There were once two friends!They met in New York City in the mid-1980s. The era of sex, drugs and … post-expressionist punk rock!One was studying economics & cinematography, and the other was working on Wall Street.They met again many years later, one evening at the opening of an exhibition of works by Mark Hadjipateras.Takis, the producer and cinematographer had rediscovered the magic of photography on recent solitary walks by the sea.Theodore, the Wall Street Golden Boy had ‘quit the game’ and was working as a photographer. He had obviously grown tired of his colleagues at the temple of wealth.I present to you the two friends and photographers of this show: Takis Veremis and Theodore Xenos.Two different sensitive takes in a single exhibition that is slightly subversive, beyond the strict ‘clichés’ of a gallery. And why not!According to Susan Sontag, “the photographer is an armed version of the solitary walker reconnoitering, stalking, cruising the urban inferno, the voyeuristic stroller who discovers the city as a landscape of voluptuous extremes. Adept of the joys of watching, connoisseur of empathy, the flâneur finds the world picturesque.”Looking at their photographs, one sees two different approaches.Theodore Xenos photographs urban homes or run-down and abandoned spaces, defunct, absent of human presence. He engages with the space, sometimes in an austere, Doric form, and in other instances in an exaggerated ‘gothic’ architecture, always using colour.In contrast, Takis Veremis captures a strong human presence and elements of nature. Black-and-white photographs, approaches in the present tense, with natural lighting. The light playing on the sea or on the wet wind shield creates altered perceptions, imparting added content to the image.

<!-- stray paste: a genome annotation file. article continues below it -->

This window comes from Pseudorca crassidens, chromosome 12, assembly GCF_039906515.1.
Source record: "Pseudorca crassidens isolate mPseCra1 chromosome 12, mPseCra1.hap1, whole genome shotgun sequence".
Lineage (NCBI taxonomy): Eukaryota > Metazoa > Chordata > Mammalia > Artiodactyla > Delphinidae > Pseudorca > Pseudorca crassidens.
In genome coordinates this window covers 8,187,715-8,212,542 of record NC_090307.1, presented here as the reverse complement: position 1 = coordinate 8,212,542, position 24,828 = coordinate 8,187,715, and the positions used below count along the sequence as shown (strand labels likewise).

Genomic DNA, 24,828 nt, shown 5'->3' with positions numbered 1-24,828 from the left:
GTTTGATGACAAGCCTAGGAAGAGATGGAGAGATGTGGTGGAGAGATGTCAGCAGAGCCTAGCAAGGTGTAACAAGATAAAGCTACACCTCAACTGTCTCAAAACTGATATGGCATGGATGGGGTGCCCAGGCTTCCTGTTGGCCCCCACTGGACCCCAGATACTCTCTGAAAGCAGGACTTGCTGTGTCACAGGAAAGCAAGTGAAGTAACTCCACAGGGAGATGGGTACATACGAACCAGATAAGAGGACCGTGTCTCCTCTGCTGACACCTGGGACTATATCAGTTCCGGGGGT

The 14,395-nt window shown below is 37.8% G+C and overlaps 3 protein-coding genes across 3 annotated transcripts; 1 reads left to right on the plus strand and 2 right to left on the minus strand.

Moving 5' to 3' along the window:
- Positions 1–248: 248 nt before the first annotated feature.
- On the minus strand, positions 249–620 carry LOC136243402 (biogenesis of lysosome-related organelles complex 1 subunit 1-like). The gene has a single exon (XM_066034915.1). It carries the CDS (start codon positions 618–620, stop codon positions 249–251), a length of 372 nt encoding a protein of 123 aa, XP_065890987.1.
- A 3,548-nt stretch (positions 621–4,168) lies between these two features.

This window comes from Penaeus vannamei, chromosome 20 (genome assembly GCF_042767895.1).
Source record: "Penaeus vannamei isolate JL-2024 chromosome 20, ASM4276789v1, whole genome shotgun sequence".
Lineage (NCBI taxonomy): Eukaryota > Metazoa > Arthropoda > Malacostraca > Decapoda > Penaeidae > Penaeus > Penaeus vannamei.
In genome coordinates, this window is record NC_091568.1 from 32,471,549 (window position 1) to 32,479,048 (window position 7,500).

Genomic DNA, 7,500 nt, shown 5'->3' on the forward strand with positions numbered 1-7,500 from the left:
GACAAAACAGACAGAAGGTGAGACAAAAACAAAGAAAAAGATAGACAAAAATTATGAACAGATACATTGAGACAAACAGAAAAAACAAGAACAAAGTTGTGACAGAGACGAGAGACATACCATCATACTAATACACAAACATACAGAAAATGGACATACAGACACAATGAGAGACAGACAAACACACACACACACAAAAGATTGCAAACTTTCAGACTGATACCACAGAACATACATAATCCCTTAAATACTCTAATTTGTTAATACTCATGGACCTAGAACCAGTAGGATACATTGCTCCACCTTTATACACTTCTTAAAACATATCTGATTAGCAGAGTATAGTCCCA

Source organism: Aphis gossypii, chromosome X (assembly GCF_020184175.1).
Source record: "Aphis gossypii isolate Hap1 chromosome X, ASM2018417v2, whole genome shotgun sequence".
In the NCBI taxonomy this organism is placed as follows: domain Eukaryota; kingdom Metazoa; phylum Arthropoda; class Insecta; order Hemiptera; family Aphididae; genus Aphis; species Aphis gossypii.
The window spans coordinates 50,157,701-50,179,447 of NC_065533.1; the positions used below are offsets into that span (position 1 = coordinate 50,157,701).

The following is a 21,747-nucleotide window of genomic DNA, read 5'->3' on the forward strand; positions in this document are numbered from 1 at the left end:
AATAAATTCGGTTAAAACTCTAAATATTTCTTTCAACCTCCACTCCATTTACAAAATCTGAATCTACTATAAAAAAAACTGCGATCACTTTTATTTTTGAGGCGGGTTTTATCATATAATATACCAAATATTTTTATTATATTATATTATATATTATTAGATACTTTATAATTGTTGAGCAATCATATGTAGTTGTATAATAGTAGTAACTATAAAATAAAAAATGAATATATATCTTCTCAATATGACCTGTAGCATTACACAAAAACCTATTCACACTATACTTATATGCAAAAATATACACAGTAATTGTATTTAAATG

SANCTUARIES EXHIBITION NOTE ON VEREMIS
writes Thodoris Koutsogiannopoulos, movie critic
The series of photographs on the topic of, and gazing at, the sea, by a native Arcadian who has spent a lengthy part of his life in the film industry, is full of creatively intriguing irony.
Takis Veremis’ sea “sanctuary” could not have been founded under more appropriate circumstances: during lockdown, at a critical juncture of his life, isolating and rearranging things and people. Not a member of any photographers’ “club”, he picked up his lens at the instant he most needed to. And decided to “work” a few meters from his house, starting to converse with the dream of escape. So it would appear at first glance.
But that is not exactly what I see in his photo narrative, denuded of all summer colors.
Takis does not sail off, nor tame the waves; he does not succumb to the temptation to dive deep into the waters, nor does he yearn to take a flight into the ethereal skies. He stands still on the shores, at a safe and respectful distance, in awe before the mirage.
Each photograph focuses on the distant horizon, where the terminus of his gaze touches the luminous skies. Letting only a solitary rocky islet interrupt the recollection, a solid and ancient mass, the detritus of memory. Slowly, he encounters humanity, stranger and familiar persons, who in turn seek solace and a discreet connection.
Over the years, I have been meeting with Takis mainly in cities–in Athens, in Thessaloniki, and at festivals around Europe.
I find him new now, so far and yet so near, as Vim would say, at the shore. And I am not surprised by the originality of his invitation. He is not leaving. He seeks and wishes to return, and he is doing it with his entire being.
Media Sponsor: KROMA magazine
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